Community college governance: a survey of faculty and administrator perceptions

Thumbnail Image
Journal Title
Journal ISSN
Volume Title
University of Alabama Libraries

Over the past several decades higher education institutions have faced many criticisms regarding governance. Past studies have shown that as much as 70% of campus faculty and administrators believe decision making processes are ineffective and new approaches are needed. As many scholars point out, however, little empirical research exists and few studies have been conducted to advance the body of literature to better understand the perceptions held by both faculty and administrators in regards to governance, and of those, even fewer in the community college. The literature heavily suggests the way faculty and administrators form perceptions about governance is based on the organizational environment in which they function. Few in-depth studies have attempted to investigate the implications of an organization's environment, as it relates to shared governance. Most research in the area of governance focuses on internal and external forces of colleges, ways of altering structure, faculty participation in governance, student government, faculty senates, governing boards or subunits of these. It is clear that research has been conducted regarding the various afore mentioned areas, and the viewpoints of governance has been described through many lens; faculty, administrator and board of trustees to name a few. However, in areas regarding faculty and administrative perceptions and, how they interact to alter governance, few studies have been conducted. Thus, this study's purpose was to explore institutional governance in a public two-year community college, provide a more comprehensive understanding of institutional governance, and investigate the perceptions of faculty and administrators within this sector. The results provided valuable insight to the site institution regarding participants' perceptions of institutional structure, supervisory relationships, and shared governance. The findings of the study indicated that faculty and administrators significantly differ in these aspects of their organization, and that an environment of trust and cooperation in a community of equals is not the norm. Data analysis provided further evidence of a strong correlation and a significant relationship between institutional structure and shared governance, revealing that faculty and administrators perceptions of shared governance were strongly related to their perception of institutional structure.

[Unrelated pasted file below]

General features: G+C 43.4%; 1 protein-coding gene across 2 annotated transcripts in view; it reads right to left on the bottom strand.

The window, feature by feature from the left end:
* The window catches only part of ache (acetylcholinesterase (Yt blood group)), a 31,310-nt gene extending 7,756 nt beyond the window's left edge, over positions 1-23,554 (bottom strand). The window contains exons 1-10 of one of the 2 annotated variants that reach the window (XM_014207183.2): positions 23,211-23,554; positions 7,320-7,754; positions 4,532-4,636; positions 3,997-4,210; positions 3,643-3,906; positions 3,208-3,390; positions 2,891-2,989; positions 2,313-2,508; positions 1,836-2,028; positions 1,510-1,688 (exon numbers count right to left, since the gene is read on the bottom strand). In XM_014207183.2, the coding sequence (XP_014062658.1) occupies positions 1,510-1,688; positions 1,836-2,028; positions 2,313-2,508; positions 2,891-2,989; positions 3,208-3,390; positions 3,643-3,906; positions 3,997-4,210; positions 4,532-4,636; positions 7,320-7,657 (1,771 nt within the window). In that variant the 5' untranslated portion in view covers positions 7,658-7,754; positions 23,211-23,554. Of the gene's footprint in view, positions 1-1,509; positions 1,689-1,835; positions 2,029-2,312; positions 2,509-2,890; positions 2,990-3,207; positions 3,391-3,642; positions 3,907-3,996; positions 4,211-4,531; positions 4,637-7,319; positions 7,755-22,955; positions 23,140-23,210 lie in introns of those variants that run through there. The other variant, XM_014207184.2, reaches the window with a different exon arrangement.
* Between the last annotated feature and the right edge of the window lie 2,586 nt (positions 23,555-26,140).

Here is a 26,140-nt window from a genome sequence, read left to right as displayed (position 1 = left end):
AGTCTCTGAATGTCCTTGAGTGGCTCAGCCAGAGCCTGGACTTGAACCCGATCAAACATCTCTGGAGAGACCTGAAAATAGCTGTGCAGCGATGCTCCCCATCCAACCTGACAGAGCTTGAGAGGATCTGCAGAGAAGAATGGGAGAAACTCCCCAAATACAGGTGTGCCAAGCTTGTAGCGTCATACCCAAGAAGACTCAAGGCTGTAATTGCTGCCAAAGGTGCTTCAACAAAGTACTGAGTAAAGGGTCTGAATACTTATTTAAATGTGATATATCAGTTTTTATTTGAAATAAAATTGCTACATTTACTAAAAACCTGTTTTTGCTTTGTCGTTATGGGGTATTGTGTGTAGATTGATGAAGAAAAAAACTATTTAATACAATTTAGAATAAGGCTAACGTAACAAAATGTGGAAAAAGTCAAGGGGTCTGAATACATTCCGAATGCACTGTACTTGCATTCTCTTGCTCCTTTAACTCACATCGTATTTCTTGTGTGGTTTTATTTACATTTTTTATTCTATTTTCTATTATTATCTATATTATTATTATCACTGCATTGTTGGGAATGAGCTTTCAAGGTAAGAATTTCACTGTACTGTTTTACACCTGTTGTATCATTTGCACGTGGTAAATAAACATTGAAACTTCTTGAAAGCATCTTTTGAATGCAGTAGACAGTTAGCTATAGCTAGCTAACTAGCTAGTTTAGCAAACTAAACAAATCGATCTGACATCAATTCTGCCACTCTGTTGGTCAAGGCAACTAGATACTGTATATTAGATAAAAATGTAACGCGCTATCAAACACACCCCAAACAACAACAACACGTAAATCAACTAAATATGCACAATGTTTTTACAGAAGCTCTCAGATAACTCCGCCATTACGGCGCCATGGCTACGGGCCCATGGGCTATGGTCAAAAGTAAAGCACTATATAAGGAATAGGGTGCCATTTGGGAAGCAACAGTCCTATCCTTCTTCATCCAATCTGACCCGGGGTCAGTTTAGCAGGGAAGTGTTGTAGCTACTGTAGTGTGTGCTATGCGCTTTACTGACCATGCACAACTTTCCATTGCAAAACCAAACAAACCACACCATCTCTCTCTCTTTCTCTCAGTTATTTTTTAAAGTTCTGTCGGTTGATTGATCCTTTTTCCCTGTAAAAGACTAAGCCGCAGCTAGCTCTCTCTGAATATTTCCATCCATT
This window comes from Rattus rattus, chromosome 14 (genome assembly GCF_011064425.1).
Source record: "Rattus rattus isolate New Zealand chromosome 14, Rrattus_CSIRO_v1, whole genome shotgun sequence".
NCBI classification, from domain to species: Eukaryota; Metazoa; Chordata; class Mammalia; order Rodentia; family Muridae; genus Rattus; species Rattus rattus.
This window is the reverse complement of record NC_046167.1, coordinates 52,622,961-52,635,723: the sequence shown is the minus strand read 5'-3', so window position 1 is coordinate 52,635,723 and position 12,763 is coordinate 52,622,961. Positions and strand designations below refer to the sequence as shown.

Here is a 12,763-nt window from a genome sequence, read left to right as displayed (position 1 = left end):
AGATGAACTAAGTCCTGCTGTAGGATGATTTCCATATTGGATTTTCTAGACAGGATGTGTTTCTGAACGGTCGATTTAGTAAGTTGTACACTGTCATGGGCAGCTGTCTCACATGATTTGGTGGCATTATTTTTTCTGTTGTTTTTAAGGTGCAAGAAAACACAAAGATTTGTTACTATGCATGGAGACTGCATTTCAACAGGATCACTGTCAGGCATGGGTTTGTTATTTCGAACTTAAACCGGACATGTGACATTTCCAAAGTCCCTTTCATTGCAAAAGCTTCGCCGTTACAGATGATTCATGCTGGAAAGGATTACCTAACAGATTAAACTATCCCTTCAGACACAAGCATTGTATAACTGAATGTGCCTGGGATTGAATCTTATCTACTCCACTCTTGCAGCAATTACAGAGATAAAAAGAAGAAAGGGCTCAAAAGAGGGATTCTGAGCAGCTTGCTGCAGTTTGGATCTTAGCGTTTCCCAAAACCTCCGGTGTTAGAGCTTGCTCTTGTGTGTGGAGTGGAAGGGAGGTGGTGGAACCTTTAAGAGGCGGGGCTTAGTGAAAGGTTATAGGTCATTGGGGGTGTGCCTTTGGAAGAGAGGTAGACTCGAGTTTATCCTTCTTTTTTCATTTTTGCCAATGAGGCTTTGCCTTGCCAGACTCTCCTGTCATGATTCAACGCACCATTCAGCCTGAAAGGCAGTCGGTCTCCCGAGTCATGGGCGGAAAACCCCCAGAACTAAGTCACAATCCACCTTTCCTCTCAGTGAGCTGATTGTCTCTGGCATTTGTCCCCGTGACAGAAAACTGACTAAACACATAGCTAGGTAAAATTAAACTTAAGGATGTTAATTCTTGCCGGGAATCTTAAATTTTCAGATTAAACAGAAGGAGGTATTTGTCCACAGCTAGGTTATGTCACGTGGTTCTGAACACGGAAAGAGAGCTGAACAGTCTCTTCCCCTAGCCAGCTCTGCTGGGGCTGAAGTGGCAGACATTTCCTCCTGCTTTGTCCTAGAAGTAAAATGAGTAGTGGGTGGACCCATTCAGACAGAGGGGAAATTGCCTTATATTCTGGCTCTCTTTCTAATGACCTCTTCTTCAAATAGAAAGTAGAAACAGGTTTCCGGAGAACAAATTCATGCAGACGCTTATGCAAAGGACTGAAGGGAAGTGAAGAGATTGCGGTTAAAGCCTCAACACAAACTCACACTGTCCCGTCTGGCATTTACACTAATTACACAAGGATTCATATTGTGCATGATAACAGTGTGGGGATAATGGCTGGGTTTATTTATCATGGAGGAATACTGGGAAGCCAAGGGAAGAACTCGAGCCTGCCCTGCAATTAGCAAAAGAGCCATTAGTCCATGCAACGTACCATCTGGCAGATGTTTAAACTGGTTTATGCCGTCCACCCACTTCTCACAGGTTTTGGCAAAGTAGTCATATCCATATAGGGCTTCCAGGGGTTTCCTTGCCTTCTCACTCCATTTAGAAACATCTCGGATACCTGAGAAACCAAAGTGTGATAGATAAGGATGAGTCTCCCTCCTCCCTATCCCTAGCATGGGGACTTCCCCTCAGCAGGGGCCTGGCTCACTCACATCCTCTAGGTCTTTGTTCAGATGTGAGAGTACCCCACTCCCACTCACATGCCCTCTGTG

Electronic Thesis or Dissertation
Higher education administration